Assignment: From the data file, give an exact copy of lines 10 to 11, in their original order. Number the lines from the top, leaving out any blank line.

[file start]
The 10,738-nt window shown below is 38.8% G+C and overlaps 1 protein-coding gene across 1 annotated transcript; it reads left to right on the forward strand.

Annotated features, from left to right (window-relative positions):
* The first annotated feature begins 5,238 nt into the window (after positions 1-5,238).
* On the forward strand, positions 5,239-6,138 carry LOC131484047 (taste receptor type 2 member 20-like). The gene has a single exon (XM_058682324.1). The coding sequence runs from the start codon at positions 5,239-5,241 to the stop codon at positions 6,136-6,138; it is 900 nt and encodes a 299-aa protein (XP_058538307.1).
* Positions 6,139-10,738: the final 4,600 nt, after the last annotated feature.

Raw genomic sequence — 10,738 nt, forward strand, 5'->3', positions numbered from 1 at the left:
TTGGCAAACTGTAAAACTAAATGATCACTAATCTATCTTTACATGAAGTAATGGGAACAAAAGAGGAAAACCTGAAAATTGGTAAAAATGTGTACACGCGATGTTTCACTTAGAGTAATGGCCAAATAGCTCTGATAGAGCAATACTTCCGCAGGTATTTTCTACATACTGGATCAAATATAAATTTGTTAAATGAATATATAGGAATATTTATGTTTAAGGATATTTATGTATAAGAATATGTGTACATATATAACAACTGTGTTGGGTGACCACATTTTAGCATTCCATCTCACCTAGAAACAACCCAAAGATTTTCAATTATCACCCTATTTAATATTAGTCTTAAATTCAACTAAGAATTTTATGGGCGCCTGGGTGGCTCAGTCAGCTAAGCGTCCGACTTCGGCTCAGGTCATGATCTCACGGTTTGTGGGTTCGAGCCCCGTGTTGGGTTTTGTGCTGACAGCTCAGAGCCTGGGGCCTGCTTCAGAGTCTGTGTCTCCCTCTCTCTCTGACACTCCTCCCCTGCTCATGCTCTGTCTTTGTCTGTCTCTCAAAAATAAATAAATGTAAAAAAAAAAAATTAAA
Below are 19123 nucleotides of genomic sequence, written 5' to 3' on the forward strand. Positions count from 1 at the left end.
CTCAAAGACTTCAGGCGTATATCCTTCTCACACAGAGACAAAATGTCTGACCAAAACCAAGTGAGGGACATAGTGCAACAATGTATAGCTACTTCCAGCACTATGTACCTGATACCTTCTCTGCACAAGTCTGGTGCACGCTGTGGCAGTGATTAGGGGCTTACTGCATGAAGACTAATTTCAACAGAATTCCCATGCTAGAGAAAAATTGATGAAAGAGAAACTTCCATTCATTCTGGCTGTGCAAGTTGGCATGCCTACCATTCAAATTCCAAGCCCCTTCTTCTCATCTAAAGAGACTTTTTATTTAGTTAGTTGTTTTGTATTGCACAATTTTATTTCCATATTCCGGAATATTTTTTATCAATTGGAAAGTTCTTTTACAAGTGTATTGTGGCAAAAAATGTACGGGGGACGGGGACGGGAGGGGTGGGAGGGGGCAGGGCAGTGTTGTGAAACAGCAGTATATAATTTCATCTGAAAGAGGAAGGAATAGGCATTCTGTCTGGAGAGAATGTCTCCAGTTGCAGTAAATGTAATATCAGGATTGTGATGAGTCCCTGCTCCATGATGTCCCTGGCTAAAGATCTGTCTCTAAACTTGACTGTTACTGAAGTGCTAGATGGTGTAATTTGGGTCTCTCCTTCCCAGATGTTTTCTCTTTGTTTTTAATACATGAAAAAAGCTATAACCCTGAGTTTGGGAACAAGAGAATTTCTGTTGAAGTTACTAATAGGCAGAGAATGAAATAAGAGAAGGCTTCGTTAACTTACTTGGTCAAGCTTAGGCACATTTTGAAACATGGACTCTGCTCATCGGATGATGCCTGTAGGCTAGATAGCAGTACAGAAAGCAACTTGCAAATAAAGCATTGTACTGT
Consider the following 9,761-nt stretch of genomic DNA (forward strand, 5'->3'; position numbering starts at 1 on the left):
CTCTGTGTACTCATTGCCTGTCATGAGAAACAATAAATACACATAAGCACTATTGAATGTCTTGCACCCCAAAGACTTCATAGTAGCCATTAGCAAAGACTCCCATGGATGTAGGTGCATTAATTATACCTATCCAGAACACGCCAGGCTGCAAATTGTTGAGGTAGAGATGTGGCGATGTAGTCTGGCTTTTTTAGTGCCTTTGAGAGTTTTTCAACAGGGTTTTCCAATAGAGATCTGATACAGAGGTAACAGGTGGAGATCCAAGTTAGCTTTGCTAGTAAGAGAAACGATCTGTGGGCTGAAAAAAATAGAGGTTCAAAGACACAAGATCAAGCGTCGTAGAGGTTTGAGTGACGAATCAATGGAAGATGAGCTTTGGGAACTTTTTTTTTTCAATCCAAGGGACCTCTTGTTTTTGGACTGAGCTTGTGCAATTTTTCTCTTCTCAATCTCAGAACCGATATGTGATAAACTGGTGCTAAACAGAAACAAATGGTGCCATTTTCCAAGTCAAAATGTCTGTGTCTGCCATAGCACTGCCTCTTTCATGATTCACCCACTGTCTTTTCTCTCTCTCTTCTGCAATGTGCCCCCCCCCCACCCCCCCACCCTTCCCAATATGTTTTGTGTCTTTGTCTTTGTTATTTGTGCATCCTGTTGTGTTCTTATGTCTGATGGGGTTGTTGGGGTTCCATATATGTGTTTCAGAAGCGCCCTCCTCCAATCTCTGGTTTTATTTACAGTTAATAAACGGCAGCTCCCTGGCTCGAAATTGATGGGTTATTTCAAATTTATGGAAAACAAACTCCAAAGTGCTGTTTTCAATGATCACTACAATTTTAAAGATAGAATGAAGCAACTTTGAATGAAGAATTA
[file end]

Consider the following 9,761-nt stretch of genomic DNA (forward strand, 5'->3'; position numbering starts at 1 on the left):
CTCTGTGTACTCATTGCCTGTCATGAGAAACAATAAATACACATAAGCACTATTGAATGTCTTGCACCCCAAAGACTTCATAGTAGCCATTAGCAAAGACTCCCATGGATGTAGGTGCATTAATTATACCTATCCAGAACACGCCAGGCTGCAAATTGTTGAGGTAGAGATGTGGCGATGTAGTCTGGCTTTTTTAGTGCCTTTGAGAGTTTTTCAACAGGGTTTTCCAATAGAGATCTGATACAGAGGTAACAGGTGGAGATCCAAGTTAGCTTTGCTAGTAAGAGAAACGATCTGTGGGCTGAAAAAAATAGAGGTTCAAAGACACAAGATCAAGCGTCGTAGAGGTTTGAGTGACGAATCAATGGAAGATGAGCTTTGGGAACTTTTTTTTTTCAATCCAAGGGACCTCTTGTTTTTGGACTGAGCTTGTGCAATTTTTCTCTTCTCAATCTCAGAACCGATATGTGATAAACTGGTGCTAAACAGAAACAAATGGTGCCATTTTCCAAGTCAAAATGTCTGTGTCTGCCATAGCACTGCCTCTTTCATGATTCACCCACTGTCTTTTCTCTCTCTCTTCTGCAATGTGCCCCCCCCCCACCCCCCCACCCTTCCCAATATGTTTTGTGTCTTTGTCTTTGTTATTTGTGCATCCTGTTGTGTTCTTATGTCTGATGGGGTTGTTGGGGTTCCATATATGTGTTTCAGAAGCGCCCTCCTCCAATCTCTGGTTTTATTTACAGTTAATAAACGGCAGCTCCCTGGCTCGAAATTGATGGGTTATTTCAAATTTATGGAAAACAAACTCCAAAGTGCTGTTTTCAATGATCACTACAATTTTAAAGATAGAATGAAGCAACTTTGAATGAAGAATTA